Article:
Friday, March 26, 2010

Red onion dressing

My most-used dressing; this has a fruity component with a delicious tang that makes it the perfect companion for spinach-type salads!

1/2 red onion
1 C sugar
2 T dry mustard
1 1/2 tsp salt
1/2 C red wine vinegar
1/2 C oil

Blend all ingredients together--the spiciness of the dressing will depend on the strength of the onion, so adjust the amount of onion included accordingly (I recommend tasting the onion as you're chopping!)

Roasted portobello mushrooms

These thick, meaty mushrooms are divine sandwiched between slices of focaccia with a bit of avocado and red onion dressing. If I'm serving this alongside a spinach salad (the one picture here also includes oranges, pecans, dried cranberries, and avocado), I'll often put some salad in with the mushroom. Alternatively, you could slice the mushroom and serve it atop the salad!

This recipe comes straight from Veganomicon.

1/2 c. cooking wine (I use white grape or apple juice)
1 T. olive oil
2 T. soy sauce
2 T. balsamic vinegar
2 cloves garlic, minced
2 large or up to 4 small portobello caps.

Combine all ingredients in a glass pie plate. Place the mushrooms caps-up in the marinade and spoon marinade liberally into each cap to form a small pool. Marinate for 20 minutes; cover with aluminum foil and bake at 400 for 30 minutes. Remove the foil, flip the caps over, and cook, uncovered, for another 10 minutes.


This recipe is adapted from Williams-Sonoma Breads. It tastes best hot from the oven; I like to split it in half for sandwiches.

2 1/4 t. quick-rise yeast
1 1/4 c. lukewarm water
2 T. extra-virgin olive oil, plus a bit of extra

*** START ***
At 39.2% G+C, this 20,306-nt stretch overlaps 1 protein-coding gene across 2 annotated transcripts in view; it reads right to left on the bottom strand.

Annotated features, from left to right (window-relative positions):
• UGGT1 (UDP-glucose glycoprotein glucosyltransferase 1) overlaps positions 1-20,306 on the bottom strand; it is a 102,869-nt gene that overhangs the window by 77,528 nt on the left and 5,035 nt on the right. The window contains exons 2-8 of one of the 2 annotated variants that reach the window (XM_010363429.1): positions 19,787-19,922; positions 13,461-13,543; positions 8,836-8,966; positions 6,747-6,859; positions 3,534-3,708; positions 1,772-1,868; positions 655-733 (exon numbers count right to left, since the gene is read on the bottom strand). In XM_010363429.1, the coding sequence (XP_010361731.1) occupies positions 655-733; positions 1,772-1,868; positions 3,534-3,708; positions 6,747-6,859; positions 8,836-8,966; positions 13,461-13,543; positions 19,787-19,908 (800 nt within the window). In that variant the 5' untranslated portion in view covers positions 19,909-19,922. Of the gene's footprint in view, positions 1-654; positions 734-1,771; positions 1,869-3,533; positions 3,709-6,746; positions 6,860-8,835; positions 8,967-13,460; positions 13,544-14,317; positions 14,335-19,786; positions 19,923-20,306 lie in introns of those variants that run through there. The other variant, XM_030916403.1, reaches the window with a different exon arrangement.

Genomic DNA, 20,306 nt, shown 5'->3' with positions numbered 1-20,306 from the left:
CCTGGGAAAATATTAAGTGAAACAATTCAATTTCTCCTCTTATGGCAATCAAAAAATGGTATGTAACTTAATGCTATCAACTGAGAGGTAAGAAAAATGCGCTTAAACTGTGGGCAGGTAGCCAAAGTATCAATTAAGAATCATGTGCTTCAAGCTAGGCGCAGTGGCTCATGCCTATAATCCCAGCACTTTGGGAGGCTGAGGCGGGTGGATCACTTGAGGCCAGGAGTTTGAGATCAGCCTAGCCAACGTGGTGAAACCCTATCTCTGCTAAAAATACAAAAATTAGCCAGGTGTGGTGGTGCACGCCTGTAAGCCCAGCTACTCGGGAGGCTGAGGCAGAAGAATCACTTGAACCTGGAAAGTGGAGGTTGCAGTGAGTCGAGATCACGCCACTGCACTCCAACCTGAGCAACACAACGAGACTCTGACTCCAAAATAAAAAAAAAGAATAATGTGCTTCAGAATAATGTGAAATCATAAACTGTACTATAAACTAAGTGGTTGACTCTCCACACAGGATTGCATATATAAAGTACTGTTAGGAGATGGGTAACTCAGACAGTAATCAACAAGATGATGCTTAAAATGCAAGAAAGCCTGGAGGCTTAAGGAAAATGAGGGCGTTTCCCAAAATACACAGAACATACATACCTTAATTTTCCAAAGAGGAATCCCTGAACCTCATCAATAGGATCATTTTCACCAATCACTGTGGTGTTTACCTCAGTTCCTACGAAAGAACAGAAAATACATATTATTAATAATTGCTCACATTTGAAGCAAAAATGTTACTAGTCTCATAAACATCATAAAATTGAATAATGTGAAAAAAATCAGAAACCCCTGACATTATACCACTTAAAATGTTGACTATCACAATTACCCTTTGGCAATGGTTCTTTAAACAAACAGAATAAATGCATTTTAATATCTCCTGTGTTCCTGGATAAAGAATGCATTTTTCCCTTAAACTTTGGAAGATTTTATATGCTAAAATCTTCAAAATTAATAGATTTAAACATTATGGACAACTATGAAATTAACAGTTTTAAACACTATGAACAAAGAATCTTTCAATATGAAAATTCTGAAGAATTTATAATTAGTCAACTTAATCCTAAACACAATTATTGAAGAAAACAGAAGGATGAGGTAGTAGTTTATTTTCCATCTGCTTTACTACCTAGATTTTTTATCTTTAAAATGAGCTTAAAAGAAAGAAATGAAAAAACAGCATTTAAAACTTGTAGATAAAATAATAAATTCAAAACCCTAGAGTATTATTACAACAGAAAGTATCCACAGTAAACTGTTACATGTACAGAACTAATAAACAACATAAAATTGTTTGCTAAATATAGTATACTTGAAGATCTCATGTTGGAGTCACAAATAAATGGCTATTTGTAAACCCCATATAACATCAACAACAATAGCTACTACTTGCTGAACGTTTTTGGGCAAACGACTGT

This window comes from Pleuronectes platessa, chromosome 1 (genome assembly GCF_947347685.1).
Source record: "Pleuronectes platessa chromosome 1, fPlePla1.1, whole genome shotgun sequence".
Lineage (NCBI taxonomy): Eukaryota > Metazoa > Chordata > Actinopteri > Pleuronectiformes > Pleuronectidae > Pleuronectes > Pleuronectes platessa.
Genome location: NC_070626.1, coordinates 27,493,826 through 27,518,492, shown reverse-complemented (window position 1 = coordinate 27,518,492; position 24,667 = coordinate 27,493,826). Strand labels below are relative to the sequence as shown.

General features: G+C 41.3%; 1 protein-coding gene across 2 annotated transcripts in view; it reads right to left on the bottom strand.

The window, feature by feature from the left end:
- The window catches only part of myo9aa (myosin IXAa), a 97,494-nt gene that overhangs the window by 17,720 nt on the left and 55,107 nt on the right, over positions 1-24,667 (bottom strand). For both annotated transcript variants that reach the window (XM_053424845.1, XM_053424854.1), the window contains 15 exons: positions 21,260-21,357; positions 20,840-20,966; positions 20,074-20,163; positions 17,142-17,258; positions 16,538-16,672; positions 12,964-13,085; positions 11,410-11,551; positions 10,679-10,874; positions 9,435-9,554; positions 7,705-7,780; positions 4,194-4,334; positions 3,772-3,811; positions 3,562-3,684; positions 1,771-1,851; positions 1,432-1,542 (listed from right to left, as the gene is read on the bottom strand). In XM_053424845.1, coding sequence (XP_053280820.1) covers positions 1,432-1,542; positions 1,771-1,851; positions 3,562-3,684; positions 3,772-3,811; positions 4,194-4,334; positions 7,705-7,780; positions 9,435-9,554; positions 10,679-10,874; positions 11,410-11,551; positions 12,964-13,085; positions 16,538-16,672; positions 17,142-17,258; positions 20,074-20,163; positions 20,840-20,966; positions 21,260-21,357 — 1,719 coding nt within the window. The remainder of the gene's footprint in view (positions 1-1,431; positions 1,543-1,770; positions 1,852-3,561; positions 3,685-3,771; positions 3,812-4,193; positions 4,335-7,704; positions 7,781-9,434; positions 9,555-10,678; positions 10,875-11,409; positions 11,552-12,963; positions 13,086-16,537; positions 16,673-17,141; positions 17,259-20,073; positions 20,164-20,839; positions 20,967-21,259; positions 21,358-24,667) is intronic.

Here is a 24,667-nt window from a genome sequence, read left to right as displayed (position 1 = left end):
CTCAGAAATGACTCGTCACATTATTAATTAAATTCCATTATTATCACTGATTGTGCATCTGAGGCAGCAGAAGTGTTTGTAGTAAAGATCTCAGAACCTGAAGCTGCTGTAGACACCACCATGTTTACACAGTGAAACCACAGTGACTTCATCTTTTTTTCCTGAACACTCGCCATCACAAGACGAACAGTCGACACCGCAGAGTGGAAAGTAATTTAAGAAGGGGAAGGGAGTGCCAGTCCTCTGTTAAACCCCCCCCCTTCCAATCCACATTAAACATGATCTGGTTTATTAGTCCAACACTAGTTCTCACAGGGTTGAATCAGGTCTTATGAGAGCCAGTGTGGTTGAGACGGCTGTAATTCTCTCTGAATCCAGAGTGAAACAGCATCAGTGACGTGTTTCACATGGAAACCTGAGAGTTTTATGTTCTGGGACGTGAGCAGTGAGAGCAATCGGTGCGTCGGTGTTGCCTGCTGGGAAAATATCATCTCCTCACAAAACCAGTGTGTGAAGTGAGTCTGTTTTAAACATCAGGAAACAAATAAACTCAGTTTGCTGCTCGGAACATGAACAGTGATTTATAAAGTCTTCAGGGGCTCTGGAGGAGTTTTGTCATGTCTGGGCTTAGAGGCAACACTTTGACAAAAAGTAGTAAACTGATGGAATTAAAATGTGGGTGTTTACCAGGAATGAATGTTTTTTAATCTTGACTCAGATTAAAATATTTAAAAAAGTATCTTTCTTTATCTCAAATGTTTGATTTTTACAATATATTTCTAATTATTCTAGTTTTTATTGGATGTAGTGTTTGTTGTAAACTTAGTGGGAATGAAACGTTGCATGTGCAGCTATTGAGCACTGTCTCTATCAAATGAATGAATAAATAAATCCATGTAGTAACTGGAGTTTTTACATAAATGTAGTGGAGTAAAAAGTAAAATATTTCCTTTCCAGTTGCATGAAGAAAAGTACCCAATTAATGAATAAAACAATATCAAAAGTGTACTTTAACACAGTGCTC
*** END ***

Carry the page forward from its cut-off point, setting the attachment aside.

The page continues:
2 t. regular salt (I use sea salt)
3-3 1/2 c. unbleached bread flour (occasionally I'll substitute a cup of WW)
coarse salt for top of loaf
crumbled dried rosemary
**1 egg white

Dissolve the yeast into the water, stir in 2 T. oil and 2 t. regular salt. Gradually stir in 3 c of flour to make a soft dough that holds its shape. Knead by hand or with the dough hook of a mixer, adding flour as necessary. Knead until smooth and elastic (10 minutes by hand or about 6 with the dough hook).

Form the dough into a ball and place in a clean, greased bowl, turning to grease all sides. Cover with plastic wrap and let rise in a warm place until doubled, 45-60 minutes.

Grease a heavy rimmed baking sheet (I use my jelly roll pans) with olive oil. Knead dough a few times on lightly floured surface, form into a ball and let rest on baking sheet for five minutes. Stretch or roll out the dough until it covers the bottom of the pan. Cover with a towel and let rise until puffy, about 30 minutes. Preheat the oven to 400 F.

Uncover the dough. Using your fingertips, make a pattern of dimples at 2-inch intervals over the entire surface. Brush with olive oil and lightly sprinkle with coarse salt. OR, if you're adding rosemary and you'd like it to stick, brush the surface with egg white, then add rosemary and coarse salt.

Bake until golden brown, 15-20 minutes. Best when served warm!